Here we are again talking about different wine styles.
One thing I would like to repeat, is to avoid saying, or even thinking that you don’t appreciate a type of wine, either a white or red. I always say “leave the door open, give it another chance”. It may have occurred that the wine you have experienced was faulty or had gone bad. So, let’s always remain open to new wine experiences.
The styles of red wines are determined by two major factors, the grape varietals and the wine-making procedures.The vast assortment of grape varietals range from grapes that are reddish, deep purple and even a beautiful blue tonality. These grapes lead to wines classified by colour descriptors expanding from garnet to light red, ruby red, dark red, deep violet, orangeous to brownish red. As you see, even just taking about colour, we have many ways to describe what we have in our glass.
The colour of the wine comes from the skins and derives from the contact with the grape’s juice during the fermentation process, allowing the assimilation of colour and tannins. The length of time the grape juice stays in contact with the skins but also with the stalks and the seeds, determines not only the colour, but the body of the wine.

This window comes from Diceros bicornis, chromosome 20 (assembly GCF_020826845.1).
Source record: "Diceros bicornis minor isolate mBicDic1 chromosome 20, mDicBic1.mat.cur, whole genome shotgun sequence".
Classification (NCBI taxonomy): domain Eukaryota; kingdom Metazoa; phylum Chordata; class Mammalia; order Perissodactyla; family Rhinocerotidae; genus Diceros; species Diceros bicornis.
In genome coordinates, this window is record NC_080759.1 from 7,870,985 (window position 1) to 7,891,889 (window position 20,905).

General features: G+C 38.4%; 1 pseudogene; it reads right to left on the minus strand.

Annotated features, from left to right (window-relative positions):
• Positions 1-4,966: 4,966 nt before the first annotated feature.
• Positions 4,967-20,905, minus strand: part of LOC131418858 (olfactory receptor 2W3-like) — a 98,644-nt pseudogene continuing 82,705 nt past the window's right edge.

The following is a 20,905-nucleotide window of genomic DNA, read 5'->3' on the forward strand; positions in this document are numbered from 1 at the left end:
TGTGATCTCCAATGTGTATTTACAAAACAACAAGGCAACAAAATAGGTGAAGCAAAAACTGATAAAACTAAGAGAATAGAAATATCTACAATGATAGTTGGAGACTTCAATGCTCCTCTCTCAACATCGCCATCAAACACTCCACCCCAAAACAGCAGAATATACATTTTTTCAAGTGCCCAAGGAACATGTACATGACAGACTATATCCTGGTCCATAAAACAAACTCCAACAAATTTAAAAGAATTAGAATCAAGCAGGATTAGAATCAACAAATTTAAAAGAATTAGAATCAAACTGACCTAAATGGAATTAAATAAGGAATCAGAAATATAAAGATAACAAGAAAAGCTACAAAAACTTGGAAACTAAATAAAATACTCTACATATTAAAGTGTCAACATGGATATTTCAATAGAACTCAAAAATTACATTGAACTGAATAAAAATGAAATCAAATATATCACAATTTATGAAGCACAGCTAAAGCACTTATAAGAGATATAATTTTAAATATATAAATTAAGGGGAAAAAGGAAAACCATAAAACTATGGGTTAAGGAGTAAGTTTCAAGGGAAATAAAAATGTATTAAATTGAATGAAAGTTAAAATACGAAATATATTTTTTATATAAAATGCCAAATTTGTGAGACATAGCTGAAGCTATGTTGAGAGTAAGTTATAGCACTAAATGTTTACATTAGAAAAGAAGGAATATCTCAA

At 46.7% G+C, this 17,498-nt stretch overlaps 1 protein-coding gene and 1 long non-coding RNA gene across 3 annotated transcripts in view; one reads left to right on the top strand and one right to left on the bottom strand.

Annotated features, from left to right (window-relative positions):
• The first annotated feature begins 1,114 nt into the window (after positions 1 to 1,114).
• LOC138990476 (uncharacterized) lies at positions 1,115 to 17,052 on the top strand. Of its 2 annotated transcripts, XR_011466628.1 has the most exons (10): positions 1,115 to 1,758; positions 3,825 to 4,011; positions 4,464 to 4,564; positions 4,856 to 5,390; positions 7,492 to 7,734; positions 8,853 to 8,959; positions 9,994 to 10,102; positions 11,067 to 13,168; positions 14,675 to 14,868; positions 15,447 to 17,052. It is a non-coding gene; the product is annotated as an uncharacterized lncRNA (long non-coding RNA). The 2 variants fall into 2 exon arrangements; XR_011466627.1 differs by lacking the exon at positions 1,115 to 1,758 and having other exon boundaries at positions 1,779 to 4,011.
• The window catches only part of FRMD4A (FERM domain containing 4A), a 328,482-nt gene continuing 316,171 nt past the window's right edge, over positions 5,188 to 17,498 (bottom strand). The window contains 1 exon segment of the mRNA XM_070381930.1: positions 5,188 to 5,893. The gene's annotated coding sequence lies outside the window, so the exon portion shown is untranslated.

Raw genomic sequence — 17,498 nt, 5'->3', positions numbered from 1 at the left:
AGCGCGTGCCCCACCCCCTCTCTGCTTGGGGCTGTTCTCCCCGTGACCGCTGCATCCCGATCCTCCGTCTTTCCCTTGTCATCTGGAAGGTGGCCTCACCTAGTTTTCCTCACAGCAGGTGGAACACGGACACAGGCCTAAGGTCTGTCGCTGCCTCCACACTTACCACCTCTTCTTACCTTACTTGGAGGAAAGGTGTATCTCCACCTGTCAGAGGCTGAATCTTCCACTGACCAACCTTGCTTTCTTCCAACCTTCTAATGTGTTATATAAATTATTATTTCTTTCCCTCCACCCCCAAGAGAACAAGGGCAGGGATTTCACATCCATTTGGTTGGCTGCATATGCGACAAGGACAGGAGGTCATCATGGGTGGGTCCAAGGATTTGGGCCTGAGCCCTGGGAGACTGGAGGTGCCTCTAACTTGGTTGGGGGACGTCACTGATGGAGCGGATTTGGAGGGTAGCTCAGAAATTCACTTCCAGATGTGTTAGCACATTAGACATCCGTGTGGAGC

From here we have the classification of wines by body-type, referring to the mouth-feel and tannin structure, and flavour.
A light-bodied red will have fewer tannins, less structure, less alcohol content (under 12,5%) and fruttier aromas and flavours. These wines are easy-drinking wines that well match with lighter dishes and not-too-aged cheeses. Pinot Noir, Grenache, Lambrusco are only a few examples of light-bodied reds.Medium-bodied reds offer fruit and floral aromas, delicate spices and herbs. Balanced tannis, moderate acidity and alcohol content (from 12,5-13,5%) give these reds great food pairing characteristics. Cabernet Franc, Barbaresco, Chianti, Merlot are only a few examples of grape varieties that can give medium-bodied red wines but we must not forget it mainly depends on where the grapes are grown and the winemaking techniques used.Full-bodied reds feel heavier and thicker in the mouth due to higher tannin, alcohol and sugar content. The colour comes from the skins of the grapes, as some grapes have thicker skins than others, with darker, red-purple tonalities. Tannins naturally come from the seeds and stems of the grapes. A higher content of tannins will give a fuller wine body or structure. Higher alcohol levels increase the viscosity of wine.
Cabernet Sauvignon, Syrah, Nero d’Avola, Nebbiolo, Petit Syrah and many others are grape varieties that with correct winemaking technique and patient barrel-aging, will give fantastic full-bodied red wines. These powerful reds are well-paired with equally substantial and hearty dishes as spicy grilled steak, roast lamb, succulent braised venison. Mouth-watering, indeed!